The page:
From the early 1950’s the Sound System pioneers helped to blaze the trail for what was to follow, chatting on the mic, selecting in the dance etc but it was in the 1960’s and particularly with Sir Coxsone Downbeat’s Brentford Road powerhouse, appropriately named ‘Studio 1’ that the music really took shape. Of course there were other BIG and influential producers at the time notably Duke Reid, Leslie Kong, Justin Yap, King Edwards, Prince Buster but Coxsone was the one who truly moved the focus out of the dance and into the Studio with artists such as the Wailers. Coxsone was a businessman but also a vanguard AND music lover who knew how to pick a winner and without him the musical landscape of not only Jamaica but, (in my opinion) the world would be a different place.

DOWNBEAT THE RULER will ALWAYS be the CHAMPION sound for me.

Wailing Wailers TributeTees designed and produced by themusicologist available EXCLUSIVELY at

bloodsweatandtees

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musicology #644

tUmp #6

the Wailers – Freedom Time

More Ska from the Wailers, who were first introduced to Studio 1 by percussionist Alvin ‘Seeco’ Patterson and went by the name ‘the Teenagers’. Bob had already recorded a tune for Leslie Kong before arriving at Coxsone’s Brentford Road gate but as a (5 piece), group they were yet to record. Lee Perry was assigned the task of making the ‘Wailers’ the islands #1 group and encouraged them to work at their original material rather than the covers that Coxsone, (who was a fan of the group), was forwarding. This SUPERB piece is one of those original compositions..Jackie Mittoo on the keys leading the Studio 1 band, (formerly known as the Skatalites)

 

musicology #643

tUmp #6

the Wailers – Bend Down Low

Original Studio 1 version of Bend Down Low..later revisted by Bob Marley in 1974 for his first solo album ‘Natty Dread’.

musicology #642

tUmp #5

the Wailers – SouL Rebel

moving out of the Wailers at Studio1 into a piece from their period under the guidance of theUpsetter, (for me their most groundbreaking), with the tune that named a whole style…SouL RebeL.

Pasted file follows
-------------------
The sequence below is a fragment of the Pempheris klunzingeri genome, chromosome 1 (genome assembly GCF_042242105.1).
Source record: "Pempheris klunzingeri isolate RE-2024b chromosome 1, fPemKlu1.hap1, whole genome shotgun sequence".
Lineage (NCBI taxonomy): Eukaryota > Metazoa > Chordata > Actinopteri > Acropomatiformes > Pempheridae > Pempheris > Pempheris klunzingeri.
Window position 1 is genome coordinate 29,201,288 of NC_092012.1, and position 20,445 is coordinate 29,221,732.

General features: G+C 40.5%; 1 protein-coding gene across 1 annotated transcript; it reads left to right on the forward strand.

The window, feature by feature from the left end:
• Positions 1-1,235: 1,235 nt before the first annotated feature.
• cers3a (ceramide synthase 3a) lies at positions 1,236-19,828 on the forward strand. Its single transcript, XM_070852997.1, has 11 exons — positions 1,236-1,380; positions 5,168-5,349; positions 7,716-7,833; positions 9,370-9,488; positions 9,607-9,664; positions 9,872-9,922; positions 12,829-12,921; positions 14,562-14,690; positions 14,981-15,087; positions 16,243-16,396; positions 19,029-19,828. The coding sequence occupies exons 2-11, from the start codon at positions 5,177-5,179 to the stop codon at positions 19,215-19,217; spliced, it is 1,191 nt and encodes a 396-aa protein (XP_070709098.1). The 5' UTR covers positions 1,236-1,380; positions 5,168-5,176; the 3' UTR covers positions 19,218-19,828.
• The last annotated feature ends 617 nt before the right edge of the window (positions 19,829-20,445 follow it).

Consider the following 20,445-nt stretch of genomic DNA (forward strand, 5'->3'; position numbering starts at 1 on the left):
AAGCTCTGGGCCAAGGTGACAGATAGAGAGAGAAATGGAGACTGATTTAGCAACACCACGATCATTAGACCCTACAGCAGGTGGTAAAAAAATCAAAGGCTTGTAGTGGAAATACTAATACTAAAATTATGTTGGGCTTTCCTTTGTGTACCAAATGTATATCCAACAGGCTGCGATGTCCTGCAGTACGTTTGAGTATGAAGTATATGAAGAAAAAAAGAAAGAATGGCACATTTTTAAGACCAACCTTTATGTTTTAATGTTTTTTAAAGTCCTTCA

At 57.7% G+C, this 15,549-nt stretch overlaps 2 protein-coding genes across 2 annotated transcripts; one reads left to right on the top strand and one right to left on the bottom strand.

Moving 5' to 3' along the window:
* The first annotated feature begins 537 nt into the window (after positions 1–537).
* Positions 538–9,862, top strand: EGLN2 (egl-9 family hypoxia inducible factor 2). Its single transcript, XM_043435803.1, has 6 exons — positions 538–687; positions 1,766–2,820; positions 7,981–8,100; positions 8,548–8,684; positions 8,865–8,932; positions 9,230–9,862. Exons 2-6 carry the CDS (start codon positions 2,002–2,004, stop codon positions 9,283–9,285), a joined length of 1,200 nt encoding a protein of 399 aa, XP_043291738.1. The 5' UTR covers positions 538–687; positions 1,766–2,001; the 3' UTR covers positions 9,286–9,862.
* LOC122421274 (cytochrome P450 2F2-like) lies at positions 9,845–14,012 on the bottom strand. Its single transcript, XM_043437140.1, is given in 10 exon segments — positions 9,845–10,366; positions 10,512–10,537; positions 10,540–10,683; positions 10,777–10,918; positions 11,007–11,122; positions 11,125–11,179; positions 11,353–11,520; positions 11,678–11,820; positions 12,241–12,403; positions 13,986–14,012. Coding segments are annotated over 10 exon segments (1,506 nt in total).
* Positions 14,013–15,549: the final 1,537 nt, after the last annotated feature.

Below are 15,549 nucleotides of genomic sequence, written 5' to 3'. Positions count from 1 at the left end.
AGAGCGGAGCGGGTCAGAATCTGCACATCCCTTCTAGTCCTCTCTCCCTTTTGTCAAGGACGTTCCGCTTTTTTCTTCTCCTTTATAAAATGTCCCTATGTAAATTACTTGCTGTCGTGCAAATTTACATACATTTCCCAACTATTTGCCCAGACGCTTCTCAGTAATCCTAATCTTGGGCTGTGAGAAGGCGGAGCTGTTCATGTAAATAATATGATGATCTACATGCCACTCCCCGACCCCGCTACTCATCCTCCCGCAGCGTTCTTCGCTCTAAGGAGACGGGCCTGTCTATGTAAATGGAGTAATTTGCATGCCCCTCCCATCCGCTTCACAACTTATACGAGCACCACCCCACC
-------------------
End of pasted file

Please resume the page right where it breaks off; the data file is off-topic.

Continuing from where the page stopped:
Bearing in mind that Lee Perry had been there since their earliest days it was he who was most responsible, (outside the trio), for turning them into ‘the Wailers’ that went onto to international ‘stardom’. Rumour has it that Bob Marley returned from America in 1969 sought out theUpsetter and asked him for his help to make him a solo ‘star’. Perry convinced Marley that his future lay in reforming the Wailers as their harmony was something almost unique and was the perfect vehicle for creating the ‘Soul Revolution’ sound that would come to dominate Jamaican music over the next few years..

So here is the 1970 Lee Perry produced version of Soul Rebel. Highlighted off the SouL Rebels LP…

BIG Piece of UrbanMusicology from one of the great Jamaican vocal Groups.

the tees below were designed and produced by themusicologist in TRIBUTE to the Cats responsible for delivering some of the most inspirational sounds to ever float out of Jamaica..available EXCLUSIVELY at the home of Authentic tributeteeS …

bloOdsweatandteeS

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musicology #641

tUmp #4

the Wailers – Rolling Stone

one of themusicologists favourite early Wailers cuts…a TOP ranking interpretation of Bob Dylan’s ‘Rolling Stone’ from the time when Ska was slowing down and making the transition into the Rocksteady (1965/66)….I’m getting bored of saying “yet another example of the Downbeat sound” but it is…

musicology #640

tUmp #3

Ken Boothe & the Wailers – The Train Is Coming

more Rocksteady from the Downbeat stable but this time featuring themusicologist’s #1 Jamaican vocalist Ken Boothe on lead and the Wailers on back up…DEFINITELY touched by the hand of Lee Perry and Jackie Mitoo….